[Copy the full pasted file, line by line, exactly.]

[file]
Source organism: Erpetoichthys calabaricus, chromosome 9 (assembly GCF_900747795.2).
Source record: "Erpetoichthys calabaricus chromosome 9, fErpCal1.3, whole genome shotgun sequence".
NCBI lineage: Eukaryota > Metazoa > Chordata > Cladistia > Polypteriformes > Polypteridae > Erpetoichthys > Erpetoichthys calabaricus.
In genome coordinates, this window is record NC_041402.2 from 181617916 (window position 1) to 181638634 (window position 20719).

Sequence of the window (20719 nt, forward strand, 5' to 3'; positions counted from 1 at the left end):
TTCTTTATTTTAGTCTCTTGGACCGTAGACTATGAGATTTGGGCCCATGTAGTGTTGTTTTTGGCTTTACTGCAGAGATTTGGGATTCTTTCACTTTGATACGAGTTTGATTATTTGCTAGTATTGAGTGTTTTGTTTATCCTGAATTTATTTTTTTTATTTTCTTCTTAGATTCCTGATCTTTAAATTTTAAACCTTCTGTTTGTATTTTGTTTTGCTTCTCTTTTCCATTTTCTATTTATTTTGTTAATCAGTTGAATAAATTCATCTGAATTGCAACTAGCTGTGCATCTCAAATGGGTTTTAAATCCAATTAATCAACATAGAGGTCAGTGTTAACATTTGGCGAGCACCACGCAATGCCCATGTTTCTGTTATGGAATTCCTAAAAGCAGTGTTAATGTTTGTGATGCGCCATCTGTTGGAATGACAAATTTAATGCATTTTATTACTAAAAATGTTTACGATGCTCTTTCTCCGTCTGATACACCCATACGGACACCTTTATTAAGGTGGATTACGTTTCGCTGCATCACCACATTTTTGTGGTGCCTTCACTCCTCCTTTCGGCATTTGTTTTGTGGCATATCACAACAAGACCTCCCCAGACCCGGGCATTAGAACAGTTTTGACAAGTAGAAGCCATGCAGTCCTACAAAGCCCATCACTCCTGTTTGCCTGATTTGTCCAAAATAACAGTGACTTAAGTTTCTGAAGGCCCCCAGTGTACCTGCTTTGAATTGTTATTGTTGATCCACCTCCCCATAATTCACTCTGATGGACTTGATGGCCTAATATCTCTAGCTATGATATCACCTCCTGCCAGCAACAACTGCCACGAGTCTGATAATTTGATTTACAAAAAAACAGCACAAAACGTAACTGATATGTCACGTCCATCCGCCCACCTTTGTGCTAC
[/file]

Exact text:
Source organism: Erpetoichthys calabaricus, chromosome 9 (assembly GCF_900747795.2).
Source record: "Erpetoichthys calabaricus chromosome 9, fErpCal1.3, whole genome shotgun sequence".
NCBI lineage: Eukaryota > Metazoa > Chordata > Cladistia > Polypteriformes > Polypteridae > Erpetoichthys > Erpetoichthys calabaricus.
In genome coordinates, this window is record NC_041402.2 from 181617916 (window position 1) to 181638634 (window position 20719).

Sequence of the window (20719 nt, forward strand, 5' to 3'; positions counted from 1 at the left end):
TTCTTTATTTTAGTCTCTTGGACCGTAGACTATGAGATTTGGGCCCATGTAGTGTTGTTTTTGGCTTTACTGCAGAGATTTGGGATTCTTTCACTTTGATACGAGTTTGATTATTTGCTAGTATTGAGTGTTTTGTTTATCCTGAATTTATTTTTTTTATTTTCTTCTTAGATTCCTGATCTTTAAATTTTAAACCTTCTGTTTGTATTTTGTTTTGCTTCTCTTTTCCATTTTCTATTTATTTTGTTAATCAGTTGAATAAATTCATCTGAATTGCAACTAGCTGTGCATCTCAAATGGGTTTTAAATCCAATTAATCAACATAGAGGTCAGTGTTAACATTTGGCGAGCACCACGCAATGCCCATGTTTCTGTTATGGAATTCCTAAAAGCAGTGTTAATGTTTGTGATGCGCCATCTGTTGGAATGACAAATTTAATGCATTTTATTACTAAAAATGTTTACGATGCTCTTTCTCCGTCTGATACACCCATACGGACACCTTTATTAAGGTGGATTACGTTTCGCTGCATCACCACATTTTTGTGGTGCCTTCACTCCTCCTTTCGGCATTTGTTTTGTGGCATATCACAACAAGACCTCCCCAGACCCGGGCATTAGAACAGTTTTGACAAGTAGAAGCCATGCAGTCCTACAAAGCCCATCACTCCTGTTTGCCTGATTTGTCCAAAATAACAGTGACTTAAGTTTCTGAAGGCCCCCAGTGTACCTGCTTTGAATTGTTATTGTTGATCCACCTCCCCATAATTCACTCTGATGGACTTGATGGCCTAATATCTCTAGCTATGATATCACCTCCTGCCAGCAACAACTGCCACGAGTCTGATAATTTGATTTACAAAAAAACAGCACAAAACGTAACTGATATGTCACGTCCATCCGCCCACCTTTGTGCTAC